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Nourishing livelihoods: recognising and supporting food vendors in Nairobi’s informal settlements

Vendors in African informal settlements play vital but overlooked roles in alleviating food insecurity. Many vendors are women selling affordable food to their fellow residents.

Using participatory research, we offer a gender-sensitive analysis of how food vending intersects with environmental hazards, insecurity, and governmental neglect in Nairobi’s informal settlements. We argue that improving food security must form part of a wider set of upgrading initiatives to promote jobs, community safety, and political empowerment. Food vendors in informal settlements are a key entry-point for such interventions. By nourishing and recognising these livelihoods, vendors can lead the way towards equitable food systems.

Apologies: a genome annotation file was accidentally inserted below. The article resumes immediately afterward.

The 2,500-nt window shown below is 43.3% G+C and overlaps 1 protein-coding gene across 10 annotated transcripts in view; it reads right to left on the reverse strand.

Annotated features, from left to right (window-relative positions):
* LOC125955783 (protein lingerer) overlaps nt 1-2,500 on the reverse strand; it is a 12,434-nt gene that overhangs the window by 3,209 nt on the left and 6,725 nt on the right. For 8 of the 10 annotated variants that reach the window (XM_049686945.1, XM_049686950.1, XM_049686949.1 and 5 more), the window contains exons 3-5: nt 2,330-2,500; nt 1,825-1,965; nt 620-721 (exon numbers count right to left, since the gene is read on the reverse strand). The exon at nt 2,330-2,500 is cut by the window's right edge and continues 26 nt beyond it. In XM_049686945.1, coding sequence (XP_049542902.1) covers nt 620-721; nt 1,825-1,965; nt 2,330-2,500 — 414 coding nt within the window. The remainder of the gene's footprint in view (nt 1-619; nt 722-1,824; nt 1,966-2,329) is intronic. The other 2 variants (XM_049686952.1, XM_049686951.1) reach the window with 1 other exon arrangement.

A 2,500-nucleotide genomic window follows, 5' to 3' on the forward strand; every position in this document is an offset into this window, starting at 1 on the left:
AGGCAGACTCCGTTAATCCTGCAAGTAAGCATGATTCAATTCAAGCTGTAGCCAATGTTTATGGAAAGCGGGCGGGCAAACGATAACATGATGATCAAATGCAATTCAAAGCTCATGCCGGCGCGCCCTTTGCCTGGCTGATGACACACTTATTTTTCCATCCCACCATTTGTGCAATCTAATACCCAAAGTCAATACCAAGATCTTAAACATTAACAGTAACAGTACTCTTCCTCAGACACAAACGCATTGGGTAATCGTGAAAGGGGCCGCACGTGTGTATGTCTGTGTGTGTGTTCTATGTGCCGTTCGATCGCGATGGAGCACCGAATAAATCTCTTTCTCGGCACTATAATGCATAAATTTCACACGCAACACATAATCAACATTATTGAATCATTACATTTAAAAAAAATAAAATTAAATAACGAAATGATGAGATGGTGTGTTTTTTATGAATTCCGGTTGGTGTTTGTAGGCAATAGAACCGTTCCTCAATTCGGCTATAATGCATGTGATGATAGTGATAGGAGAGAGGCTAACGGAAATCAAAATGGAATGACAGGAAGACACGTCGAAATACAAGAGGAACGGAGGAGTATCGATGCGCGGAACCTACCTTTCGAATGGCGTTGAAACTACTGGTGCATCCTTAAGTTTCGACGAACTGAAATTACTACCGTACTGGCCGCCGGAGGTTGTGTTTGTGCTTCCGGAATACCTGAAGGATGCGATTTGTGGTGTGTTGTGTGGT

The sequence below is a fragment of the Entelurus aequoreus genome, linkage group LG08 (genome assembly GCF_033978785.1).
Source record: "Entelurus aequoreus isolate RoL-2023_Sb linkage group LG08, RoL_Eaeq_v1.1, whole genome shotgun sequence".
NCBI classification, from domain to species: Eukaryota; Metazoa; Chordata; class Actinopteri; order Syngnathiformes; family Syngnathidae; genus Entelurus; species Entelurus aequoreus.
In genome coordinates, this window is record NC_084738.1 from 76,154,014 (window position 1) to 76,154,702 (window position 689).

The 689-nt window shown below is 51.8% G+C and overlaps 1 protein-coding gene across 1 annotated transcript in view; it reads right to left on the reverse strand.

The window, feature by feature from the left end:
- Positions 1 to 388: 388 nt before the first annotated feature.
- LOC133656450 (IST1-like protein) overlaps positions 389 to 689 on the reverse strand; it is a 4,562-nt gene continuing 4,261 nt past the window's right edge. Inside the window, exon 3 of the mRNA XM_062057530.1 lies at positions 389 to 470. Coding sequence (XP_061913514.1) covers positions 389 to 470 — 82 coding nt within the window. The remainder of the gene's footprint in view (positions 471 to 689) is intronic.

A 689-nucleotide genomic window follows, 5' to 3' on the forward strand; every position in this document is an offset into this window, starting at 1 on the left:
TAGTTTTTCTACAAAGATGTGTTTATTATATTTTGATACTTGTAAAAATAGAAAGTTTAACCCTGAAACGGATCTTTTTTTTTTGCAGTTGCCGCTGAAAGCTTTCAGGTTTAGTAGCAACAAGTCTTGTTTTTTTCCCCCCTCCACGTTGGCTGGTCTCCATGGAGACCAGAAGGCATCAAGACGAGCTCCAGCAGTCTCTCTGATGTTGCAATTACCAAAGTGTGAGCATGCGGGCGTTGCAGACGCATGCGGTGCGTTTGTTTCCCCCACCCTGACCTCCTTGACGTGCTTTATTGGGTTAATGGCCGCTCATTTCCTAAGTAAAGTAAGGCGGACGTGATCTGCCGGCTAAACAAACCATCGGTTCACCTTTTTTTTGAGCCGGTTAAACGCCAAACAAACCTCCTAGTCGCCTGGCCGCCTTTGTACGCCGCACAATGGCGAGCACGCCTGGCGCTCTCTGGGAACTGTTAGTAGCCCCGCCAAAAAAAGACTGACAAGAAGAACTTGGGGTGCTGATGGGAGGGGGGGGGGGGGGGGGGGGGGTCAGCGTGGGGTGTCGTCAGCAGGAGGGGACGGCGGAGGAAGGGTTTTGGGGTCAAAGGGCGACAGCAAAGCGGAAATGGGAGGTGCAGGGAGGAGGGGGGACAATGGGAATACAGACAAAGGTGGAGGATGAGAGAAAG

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Low and irregular incomes are the root cause of urban food insecurity, but inadequate housing and basic infrastructure and limited access to services contribute to levels of malnutrition and food insecurity that are often as high if not higher than in rural areas.

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Urban food security and consumption

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